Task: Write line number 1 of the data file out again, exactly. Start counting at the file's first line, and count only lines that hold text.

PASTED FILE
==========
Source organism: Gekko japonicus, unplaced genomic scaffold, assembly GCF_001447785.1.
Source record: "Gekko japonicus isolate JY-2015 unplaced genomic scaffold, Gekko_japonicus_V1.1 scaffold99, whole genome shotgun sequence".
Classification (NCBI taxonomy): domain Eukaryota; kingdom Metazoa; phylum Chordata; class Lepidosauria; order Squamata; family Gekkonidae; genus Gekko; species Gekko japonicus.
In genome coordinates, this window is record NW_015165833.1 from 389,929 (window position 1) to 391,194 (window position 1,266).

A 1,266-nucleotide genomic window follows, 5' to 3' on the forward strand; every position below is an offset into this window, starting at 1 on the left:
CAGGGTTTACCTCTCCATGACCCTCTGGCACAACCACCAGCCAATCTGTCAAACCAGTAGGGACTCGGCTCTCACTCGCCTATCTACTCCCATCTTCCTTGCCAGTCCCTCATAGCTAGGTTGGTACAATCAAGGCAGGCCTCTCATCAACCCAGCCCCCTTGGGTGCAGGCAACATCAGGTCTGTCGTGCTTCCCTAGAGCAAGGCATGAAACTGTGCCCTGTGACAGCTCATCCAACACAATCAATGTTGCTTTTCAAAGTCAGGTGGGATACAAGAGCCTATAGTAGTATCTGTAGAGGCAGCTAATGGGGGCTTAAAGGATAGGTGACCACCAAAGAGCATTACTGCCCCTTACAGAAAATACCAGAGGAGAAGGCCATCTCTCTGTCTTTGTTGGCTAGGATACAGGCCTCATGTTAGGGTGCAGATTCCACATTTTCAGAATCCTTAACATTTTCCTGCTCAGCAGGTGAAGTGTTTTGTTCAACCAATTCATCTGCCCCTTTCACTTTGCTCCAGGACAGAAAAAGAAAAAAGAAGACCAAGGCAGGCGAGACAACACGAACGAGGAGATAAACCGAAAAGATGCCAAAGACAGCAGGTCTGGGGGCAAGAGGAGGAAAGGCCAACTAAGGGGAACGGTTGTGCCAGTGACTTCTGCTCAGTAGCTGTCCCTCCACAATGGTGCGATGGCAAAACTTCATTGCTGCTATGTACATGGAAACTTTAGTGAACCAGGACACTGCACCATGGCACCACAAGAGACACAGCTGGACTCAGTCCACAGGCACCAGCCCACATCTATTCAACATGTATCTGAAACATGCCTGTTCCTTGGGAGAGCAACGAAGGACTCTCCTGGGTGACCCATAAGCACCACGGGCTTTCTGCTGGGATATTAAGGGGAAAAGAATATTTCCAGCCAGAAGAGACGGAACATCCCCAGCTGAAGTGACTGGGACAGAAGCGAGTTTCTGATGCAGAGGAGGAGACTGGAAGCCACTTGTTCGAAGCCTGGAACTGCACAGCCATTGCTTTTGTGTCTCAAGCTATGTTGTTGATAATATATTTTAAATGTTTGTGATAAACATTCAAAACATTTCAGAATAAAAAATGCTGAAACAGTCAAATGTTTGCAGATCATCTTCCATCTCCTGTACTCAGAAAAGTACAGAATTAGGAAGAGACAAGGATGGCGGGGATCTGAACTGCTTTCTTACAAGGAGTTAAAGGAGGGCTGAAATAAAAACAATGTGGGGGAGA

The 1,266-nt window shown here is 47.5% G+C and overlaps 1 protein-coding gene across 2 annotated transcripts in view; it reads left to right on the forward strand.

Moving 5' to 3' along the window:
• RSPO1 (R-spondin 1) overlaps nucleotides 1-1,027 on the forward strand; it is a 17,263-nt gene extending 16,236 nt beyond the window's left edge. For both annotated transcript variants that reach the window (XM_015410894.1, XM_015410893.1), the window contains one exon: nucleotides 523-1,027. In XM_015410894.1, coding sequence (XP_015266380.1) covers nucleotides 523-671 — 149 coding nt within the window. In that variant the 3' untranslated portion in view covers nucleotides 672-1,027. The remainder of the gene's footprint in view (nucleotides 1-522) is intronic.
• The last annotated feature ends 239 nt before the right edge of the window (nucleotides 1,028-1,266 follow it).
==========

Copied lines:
Source organism: Gekko japonicus, unplaced genomic scaffold, assembly GCF_001447785.1.